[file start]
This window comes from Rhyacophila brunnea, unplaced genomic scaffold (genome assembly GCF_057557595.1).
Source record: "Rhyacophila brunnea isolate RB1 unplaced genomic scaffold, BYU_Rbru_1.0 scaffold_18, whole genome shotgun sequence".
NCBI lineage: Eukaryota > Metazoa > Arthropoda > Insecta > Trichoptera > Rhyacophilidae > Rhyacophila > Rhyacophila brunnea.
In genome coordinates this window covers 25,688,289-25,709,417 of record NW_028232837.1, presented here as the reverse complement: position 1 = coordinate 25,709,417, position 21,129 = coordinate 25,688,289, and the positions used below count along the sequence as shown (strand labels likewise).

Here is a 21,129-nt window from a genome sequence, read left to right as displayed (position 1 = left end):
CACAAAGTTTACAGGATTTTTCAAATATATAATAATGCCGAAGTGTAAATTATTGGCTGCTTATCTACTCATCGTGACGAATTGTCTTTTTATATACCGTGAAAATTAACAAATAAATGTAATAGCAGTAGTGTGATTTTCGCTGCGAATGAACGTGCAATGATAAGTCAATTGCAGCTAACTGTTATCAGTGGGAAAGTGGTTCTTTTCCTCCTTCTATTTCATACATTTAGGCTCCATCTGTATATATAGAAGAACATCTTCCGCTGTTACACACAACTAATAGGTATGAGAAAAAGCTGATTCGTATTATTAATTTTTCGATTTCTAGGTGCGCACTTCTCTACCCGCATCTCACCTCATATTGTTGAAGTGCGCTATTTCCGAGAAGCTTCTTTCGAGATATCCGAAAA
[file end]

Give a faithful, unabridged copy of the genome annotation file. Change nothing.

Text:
This window comes from Rhyacophila brunnea, unplaced genomic scaffold (genome assembly GCF_057557595.1).
Source record: "Rhyacophila brunnea isolate RB1 unplaced genomic scaffold, BYU_Rbru_1.0 scaffold_18, whole genome shotgun sequence".
NCBI lineage: Eukaryota > Metazoa > Arthropoda > Insecta > Trichoptera > Rhyacophilidae > Rhyacophila > Rhyacophila brunnea.
In genome coordinates this window covers 25,688,289-25,709,417 of record NW_028232837.1, presented here as the reverse complement: position 1 = coordinate 25,709,417, position 21,129 = coordinate 25,688,289, and the positions used below count along the sequence as shown (strand labels likewise).

Here is a 21,129-nt window from a genome sequence, read left to right as displayed (position 1 = left end):
CACAAAGTTTACAGGATTTTTCAAATATATAATAATGCCGAAGTGTAAATTATTGGCTGCTTATCTACTCATCGTGACGAATTGTCTTTTTATATACCGTGAAAATTAACAAATAAATGTAATAGCAGTAGTGTGATTTTCGCTGCGAATGAACGTGCAATGATAAGTCAATTGCAGCTAACTGTTATCAGTGGGAAAGTGGTTCTTTTCCTCCTTCTATTTCATACATTTAGGCTCCATCTGTATATATAGAAGAACATCTTCCGCTGTTACACACAACTAATAGGTATGAGAAAAAGCTGATTCGTATTATTAATTTTTCGATTTCTAGGTGCGCACTTCTCTACCCGCATCTCACCTCATATTGTTGAAGTGCGCTATTTCCGAGAAGCTTCTTTCGAGATATCCGAAAA